I was flipping through the pages of Money Magazine when an advertisement caught my eye. The ad was promoting the All-New 31 MPG Highway 2013 Honda CRV.
To soccer moms all over the world, this car is hella cool.
It’s also hella expensive.
My problem isn’t with the car itself, but instead with the Money Magazine advertisement.
Here’s what it says:
Before I have kids, I want to:
1. Fly a plane
2. Go sailing
3. Go mountain uni-cycling
4. Learn to pick the banjo
5. Run a marathon
7. March in a Mardi Gras parade
8. Rock climbing
9. Learn to SCUBA
10. Take up archery
You know that list of stuff you want to do before all that other stuff you’re supposed to do? The technologically advanced, up-for-almost-anything Honda CRV was built to help you check off every last item.
I would love to accomplish each of the above bullet points (don’t get me wrong), but how is a CRV going to help me? How is forking over $25,000 going to help me learn to pick the banjo? How is having a tighter budget going to help me go sailing?
Remember the term “false advertising”? I used to naively think companies were supposed to tell the truth about their products and services. I was under the impression that companies are held accountable for selling lies and presenting misleading information.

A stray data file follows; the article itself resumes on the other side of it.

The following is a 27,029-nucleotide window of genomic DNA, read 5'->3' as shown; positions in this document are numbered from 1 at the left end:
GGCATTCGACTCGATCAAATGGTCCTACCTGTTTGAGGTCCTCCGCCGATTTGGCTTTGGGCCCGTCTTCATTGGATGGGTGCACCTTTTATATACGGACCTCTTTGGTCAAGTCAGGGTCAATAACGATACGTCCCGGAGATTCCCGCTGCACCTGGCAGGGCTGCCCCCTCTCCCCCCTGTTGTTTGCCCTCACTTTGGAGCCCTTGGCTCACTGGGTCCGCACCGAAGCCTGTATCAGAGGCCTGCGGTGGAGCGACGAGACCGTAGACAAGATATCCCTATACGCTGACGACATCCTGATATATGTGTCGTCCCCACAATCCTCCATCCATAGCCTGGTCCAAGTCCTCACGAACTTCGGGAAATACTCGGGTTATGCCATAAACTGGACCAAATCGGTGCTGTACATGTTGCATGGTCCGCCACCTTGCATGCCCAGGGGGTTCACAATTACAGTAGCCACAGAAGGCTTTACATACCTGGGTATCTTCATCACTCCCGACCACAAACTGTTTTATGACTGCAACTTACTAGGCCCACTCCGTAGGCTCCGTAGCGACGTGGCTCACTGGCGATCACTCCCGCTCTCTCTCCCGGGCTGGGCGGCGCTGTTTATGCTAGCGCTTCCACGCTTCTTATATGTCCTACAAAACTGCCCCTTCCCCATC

Honda isn’t just stretching the truth, they are advertising the exact opposite of the truth.
Allow me to break it down…
I drive a 2001 Jeep Cherokee, estimated value: $3800. I pay less than $500/year to maintain my car.
Let’s see what would happen if I purchased a 2013 Honda CRV:
- If I finance my car for 60 months (at 3%) my monthly payments would be around $450.
- My insurance would go up.
- My annual vehicle tax bill would go up.
For AT LEAST the next 5 years, I have $6,000 LESS each year to spend on other things.
If I don’t buy the new car, that’s $30,000 I can use to:
1. Backpack across Europe
2. Give to charity
3. Buy a house
4. Cruise to the Caribbean
My Plea To Politicians
Cigarette companies are supposed to boldly tell you that smoking will kill you. I think car companies should have a similar responsibility to clearly define the risks of buying a new car.
“Buying A New Car Will Leave You Poor”
Be sure to visit www.leaplist.honda.com to tell them all of the dreams you haven’t accomplished because you’re still making your car payment.